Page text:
This change in ground ball rate was accompanied by a change in launch angle. It went up from 13.9 degrees in 2018 to 18.7 degrees in 2019. This could explain the added holes in the swing as well as the decrease in ground balls. There is a little give and take going on here.
If you take the increase in pull rate and pair it with the increase in fly balls, you typically get an increase in power production. I believe this change is encouraging enough to buy into the power gains we saw prior to the injury that derailed Lowe’s 2019 season.
Lastly, there was a big jump in barrel rate. This could too, at least in part, be attributed to the newfound approach. The barrel rate increased from 10.9% to 16.3%. This rate further backs the idea of the power being sustainable. I expect some regression to that barrel rate over a full season but even with some regression baked in, the power output should still be there.
A lot is made of Lowe being on a strong side of platoon. When you look at the splits against left handed pitchers and right handed pitchers, that may be the case.
The sample size is limited and to say he cannot hit lefties may be a bit premature. In 2019 he hit 3 home runs in 68 plate appearances. He managed a serviceable .242 batting average against them.
However, he also had a terrible 52.9% K-rate and a wRC+ of 77. That won’t get the job done but I think he will get an opportunity to build on the small sample and not be completely stopped from facing lefties.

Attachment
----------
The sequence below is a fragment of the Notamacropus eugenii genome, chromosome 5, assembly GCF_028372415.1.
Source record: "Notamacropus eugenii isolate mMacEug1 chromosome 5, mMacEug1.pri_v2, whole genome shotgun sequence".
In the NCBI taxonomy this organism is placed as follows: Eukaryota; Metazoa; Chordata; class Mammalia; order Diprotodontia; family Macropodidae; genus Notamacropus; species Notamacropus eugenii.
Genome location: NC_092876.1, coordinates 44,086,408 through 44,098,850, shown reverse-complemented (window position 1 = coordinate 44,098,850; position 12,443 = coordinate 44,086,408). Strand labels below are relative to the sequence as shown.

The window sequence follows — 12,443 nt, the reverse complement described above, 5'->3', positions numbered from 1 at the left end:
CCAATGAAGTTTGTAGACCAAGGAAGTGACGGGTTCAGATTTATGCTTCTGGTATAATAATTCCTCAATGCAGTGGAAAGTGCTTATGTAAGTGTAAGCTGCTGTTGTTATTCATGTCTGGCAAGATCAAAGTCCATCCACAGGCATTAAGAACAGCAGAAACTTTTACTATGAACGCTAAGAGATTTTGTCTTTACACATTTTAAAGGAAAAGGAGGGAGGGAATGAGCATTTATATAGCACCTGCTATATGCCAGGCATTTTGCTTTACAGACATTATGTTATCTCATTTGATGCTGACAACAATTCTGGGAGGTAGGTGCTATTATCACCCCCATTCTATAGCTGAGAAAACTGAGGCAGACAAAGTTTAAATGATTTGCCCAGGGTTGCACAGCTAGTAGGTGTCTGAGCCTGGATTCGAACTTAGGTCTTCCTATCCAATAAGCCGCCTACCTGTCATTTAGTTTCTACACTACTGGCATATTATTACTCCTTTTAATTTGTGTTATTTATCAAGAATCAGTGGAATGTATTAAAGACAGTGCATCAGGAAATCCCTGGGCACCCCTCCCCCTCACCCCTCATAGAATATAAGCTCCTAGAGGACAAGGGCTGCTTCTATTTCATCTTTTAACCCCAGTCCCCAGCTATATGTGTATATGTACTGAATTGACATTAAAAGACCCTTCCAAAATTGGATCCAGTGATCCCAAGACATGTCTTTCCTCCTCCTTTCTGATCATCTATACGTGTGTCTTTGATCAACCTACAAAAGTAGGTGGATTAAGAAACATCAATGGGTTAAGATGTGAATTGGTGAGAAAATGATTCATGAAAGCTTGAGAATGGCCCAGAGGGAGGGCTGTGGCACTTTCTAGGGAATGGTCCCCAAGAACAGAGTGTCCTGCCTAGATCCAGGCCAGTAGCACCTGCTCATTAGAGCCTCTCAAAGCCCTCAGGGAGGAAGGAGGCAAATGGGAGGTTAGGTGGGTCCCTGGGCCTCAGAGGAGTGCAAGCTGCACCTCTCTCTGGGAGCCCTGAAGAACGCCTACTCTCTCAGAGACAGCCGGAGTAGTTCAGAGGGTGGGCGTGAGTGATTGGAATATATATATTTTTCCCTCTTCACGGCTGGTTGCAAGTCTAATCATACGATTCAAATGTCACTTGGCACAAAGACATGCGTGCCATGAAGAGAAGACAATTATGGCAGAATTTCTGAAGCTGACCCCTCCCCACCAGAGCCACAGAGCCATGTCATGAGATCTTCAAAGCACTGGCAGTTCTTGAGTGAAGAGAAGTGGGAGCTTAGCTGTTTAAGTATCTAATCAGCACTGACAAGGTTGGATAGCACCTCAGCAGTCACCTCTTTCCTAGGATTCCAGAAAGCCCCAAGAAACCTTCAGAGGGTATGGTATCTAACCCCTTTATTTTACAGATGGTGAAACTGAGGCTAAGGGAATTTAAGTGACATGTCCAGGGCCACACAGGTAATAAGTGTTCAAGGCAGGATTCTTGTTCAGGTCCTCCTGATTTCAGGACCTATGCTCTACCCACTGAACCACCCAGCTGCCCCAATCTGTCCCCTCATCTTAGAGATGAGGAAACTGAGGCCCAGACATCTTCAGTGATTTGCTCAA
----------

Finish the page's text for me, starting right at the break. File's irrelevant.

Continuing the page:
If he starts the year off struggling against left-handed pitchers then the strict strong side of platoon could be utilized. That would cap the ceiling of the counting stats but could play in his favor for the overall triple slash. By taking away his at-bats against lefties, in theory, you’re taking away much of the negative production. That could actually raise the floor in some of the production.
The Statcast Data
Due to the limited playing time, you don’t get the pretty chart with all the red and blue on it. So you have to do a little digging. First, let’s note the expected stats verse the actual stats.
As previously suggested, the power seems to be legit, but the batting average may be a question. What can help him out-produce his batting average is the above-average sprint speed. It is in the 69th percentile so Lowe is fast enough to help sustain some of the BABIP we discussed earlier.
Brandon Lowe has a sprint speed of 27.7 Ft/Sec. To put in perspective how fast that is, it is the same sprint speed as that of Danny Santana. It is also slightly higher than names like Fransisco Lindor, Keston Hiura and Kolten Wong.
These are all players we peg for double-digit steals. Lowe was on his way to roughly 10 steals last season, so given the speed and small track record I believe he can obtain those double-digit steals in 2020.
As far as the power metrics, I went searching for some of those and they are just as intriguing.
Brandon Lowe's power is legit.
Of players w/ at least 100 BBE:
– 10th best Brls/BBE of 16.3%
– T-19th w/ Acuna for Brls/PA of 9.2%
– T-45th w/ Springer & others w/ a Max Exit Velo of 114.3 MPH
– T-45th Avg. Exit Velo of 91.1 MPH. Ahead of names like Story & Bellinger#RaysUp pic.twitter.com/6TOLB1fzUZ
— Mike Kurland (@Mike_Kurland) January 26, 2020
I must say, that is not bad company to be among on the power side of things either.
At the end of the day, Brandon Lowe is a cheap gamble this draft season. He is a late-round, high upside type of player. He offers that upside at a position that lacks quality depth. Lowe also offers that power and speed combination that is so highly sought after and coveted in drafts.
Platoon or no platoon I believe the production will be there. Sure, he gains value in daily leagues but can be a solid middle infield option even in weekly leagues. You just need to plan accordingly on weeks Lowe is facing a heavy lefty rotation. Ultimately, Brandon Lowe will be a draft day bargain you look back on and be thankful you grabbed him.